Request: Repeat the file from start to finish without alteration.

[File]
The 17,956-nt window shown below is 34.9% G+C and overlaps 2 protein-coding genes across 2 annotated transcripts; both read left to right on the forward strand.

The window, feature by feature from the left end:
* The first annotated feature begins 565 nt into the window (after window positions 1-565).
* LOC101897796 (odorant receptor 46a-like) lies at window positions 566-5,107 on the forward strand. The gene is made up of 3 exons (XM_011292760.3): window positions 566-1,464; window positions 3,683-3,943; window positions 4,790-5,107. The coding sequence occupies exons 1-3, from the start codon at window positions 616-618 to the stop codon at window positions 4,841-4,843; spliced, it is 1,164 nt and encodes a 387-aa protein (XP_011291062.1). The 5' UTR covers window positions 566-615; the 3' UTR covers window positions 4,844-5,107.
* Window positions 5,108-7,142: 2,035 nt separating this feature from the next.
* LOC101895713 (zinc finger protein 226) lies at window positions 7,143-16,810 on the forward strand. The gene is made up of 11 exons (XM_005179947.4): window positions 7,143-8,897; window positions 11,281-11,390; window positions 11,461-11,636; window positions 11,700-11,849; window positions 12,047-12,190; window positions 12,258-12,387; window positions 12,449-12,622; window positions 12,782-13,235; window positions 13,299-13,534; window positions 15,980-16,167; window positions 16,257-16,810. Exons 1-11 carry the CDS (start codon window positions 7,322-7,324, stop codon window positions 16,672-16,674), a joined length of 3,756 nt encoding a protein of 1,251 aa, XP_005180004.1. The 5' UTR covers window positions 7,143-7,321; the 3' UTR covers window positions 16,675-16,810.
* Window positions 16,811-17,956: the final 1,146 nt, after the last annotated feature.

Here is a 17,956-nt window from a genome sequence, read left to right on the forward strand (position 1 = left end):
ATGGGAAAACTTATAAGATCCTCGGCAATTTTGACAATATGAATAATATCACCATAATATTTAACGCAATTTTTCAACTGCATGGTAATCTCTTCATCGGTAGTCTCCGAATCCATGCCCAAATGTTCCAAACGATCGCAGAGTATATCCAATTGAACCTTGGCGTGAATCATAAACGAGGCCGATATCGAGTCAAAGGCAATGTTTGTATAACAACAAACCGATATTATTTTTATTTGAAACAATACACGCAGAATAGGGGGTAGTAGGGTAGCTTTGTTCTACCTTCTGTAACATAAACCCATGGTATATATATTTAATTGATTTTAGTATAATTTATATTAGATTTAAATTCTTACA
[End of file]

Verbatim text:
The 17,956-nt window shown below is 34.9% G+C and overlaps 2 protein-coding genes across 2 annotated transcripts; both read left to right on the forward strand.

The window, feature by feature from the left end:
* The first annotated feature begins 565 nt into the window (after window positions 1-565).
* LOC101897796 (odorant receptor 46a-like) lies at window positions 566-5,107 on the forward strand. The gene is made up of 3 exons (XM_011292760.3): window positions 566-1,464; window positions 3,683-3,943; window positions 4,790-5,107. The coding sequence occupies exons 1-3, from the start codon at window positions 616-618 to the stop codon at window positions 4,841-4,843; spliced, it is 1,164 nt and encodes a 387-aa protein (XP_011291062.1). The 5' UTR covers window positions 566-615; the 3' UTR covers window positions 4,844-5,107.
* Window positions 5,108-7,142: 2,035 nt separating this feature from the next.
* LOC101895713 (zinc finger protein 226) lies at window positions 7,143-16,810 on the forward strand. The gene is made up of 11 exons (XM_005179947.4): window positions 7,143-8,897; window positions 11,281-11,390; window positions 11,461-11,636; window positions 11,700-11,849; window positions 12,047-12,190; window positions 12,258-12,387; window positions 12,449-12,622; window positions 12,782-13,235; window positions 13,299-13,534; window positions 15,980-16,167; window positions 16,257-16,810. Exons 1-11 carry the CDS (start codon window positions 7,322-7,324, stop codon window positions 16,672-16,674), a joined length of 3,756 nt encoding a protein of 1,251 aa, XP_005180004.1. The 5' UTR covers window positions 7,143-7,321; the 3' UTR covers window positions 16,675-16,810.
* Window positions 16,811-17,956: the final 1,146 nt, after the last annotated feature.

Here is a 17,956-nt window from a genome sequence, read left to right on the forward strand (position 1 = left end):
ATGGGAAAACTTATAAGATCCTCGGCAATTTTGACAATATGAATAATATCACCATAATATTTAACGCAATTTTTCAACTGCATGGTAATCTCTTCATCGGTAGTCTCCGAATCCATGCCCAAATGTTCCAAACGATCGCAGAGTATATCCAATTGAACCTTGGCGTGAATCATAAACGAGGCCGATATCGAGTCAAAGGCAATGTTTGTATAACAACAAACCGATATTATTTTTATTTGAAACAATACACGCAGAATAGGGGGTAGTAGGGTAGCTTTGTTCTACCTTCTGTAACATAAACCCATGGTATATATATTTAATTGATTTTAGTATAATTTATATTAGATTTAAATTCTTACA